One of Facebook’s most prominent critics is now sounding the alarm about the social network’s cryptocurrency plans.
Facebook cofounder Chris Hughes, who made waves earlier this year when he called for the breakup of the company, is describing Facebook’s crypto plans as “frightening” and warning that the endeavor could make the social media giant even more powerful.
In a new op-ed, published in the Financial Times, Hughes lays out his concerns about Libra, the Facebook-backed cryptocurrency revealed earlier this week.
Hughes takes issue with the idea that Libra will be a “decentralized” platform and argues that it will actually make Facebook (and its Libra partners) more powerful.
“What Libra backers are calling ‘decentralization’ is in truth a shift of power from developing world central banks toward multinational corporations and the US Federal Reserve and the European Central Bank,” he writes.
“Facebook and its partners will decide which banks, payment processors and distribution agents to work with, making or breaking companies in some markets overnight. This will entrench existing players rather than creating a truly decentralized system.”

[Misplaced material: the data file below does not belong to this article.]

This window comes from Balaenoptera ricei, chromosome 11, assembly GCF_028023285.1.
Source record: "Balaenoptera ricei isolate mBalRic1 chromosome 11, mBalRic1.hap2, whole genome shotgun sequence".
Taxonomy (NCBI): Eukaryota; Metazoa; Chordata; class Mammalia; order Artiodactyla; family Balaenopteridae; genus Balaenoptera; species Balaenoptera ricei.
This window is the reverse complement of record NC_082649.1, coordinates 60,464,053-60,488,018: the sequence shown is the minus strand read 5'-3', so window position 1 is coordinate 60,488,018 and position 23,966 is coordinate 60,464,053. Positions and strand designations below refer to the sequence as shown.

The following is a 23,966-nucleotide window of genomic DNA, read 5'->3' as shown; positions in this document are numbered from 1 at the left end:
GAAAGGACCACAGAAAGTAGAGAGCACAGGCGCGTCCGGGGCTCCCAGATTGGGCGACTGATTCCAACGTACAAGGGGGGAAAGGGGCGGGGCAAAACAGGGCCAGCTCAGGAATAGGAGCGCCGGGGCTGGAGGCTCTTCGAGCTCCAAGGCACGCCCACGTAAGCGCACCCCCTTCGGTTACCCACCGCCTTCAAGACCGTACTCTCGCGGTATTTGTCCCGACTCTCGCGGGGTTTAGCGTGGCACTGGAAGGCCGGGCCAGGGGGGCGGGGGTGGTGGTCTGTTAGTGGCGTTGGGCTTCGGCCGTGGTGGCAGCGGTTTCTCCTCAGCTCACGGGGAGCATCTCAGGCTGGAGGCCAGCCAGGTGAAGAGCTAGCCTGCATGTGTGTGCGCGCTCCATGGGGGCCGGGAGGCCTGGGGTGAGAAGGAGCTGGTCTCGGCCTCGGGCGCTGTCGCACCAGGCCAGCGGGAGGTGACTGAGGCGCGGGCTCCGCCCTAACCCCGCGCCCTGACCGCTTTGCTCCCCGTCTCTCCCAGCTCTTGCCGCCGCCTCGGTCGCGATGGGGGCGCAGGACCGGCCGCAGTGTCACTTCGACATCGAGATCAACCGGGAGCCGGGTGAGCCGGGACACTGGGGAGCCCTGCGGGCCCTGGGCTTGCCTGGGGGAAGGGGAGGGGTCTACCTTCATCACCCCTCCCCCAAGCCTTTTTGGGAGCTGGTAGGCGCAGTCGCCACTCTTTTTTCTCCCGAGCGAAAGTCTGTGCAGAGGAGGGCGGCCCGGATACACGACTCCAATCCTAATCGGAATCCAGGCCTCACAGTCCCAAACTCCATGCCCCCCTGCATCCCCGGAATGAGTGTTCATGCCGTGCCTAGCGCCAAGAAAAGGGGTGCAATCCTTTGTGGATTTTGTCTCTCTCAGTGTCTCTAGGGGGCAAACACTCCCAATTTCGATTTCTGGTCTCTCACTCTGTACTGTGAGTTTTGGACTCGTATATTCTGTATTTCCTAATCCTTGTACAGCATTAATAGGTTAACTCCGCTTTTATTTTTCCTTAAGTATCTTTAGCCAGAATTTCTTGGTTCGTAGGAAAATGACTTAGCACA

Hughes further says that Libra could end up destabilizing the same emerging economies Facebook says it’s trying to empower.
“If enough people trade out of their local currencies, they could threaten the ability of emerging market governments to control their monetary supply, the local means of exchange, and, in some cases, their ability to impose capital controls,” Hughes says.
Hughes is not the first person to criticize Libra. But the former Facebook founder has become one of the company’s most prominent critics. Hughes, who met Mark Zuckerberg while the two were students at Harvard, has called the CEO’s power “unprecedented and un-American.”
Writing in the FT, Hughes again warns that regulators shouldn’t be so quick to cede power to Zuck.
“If we’ve learnt anything about Facebook, it’s that we should not underestimate its power to transform how people interact.”
You can read the full op-ed in the Financial Times.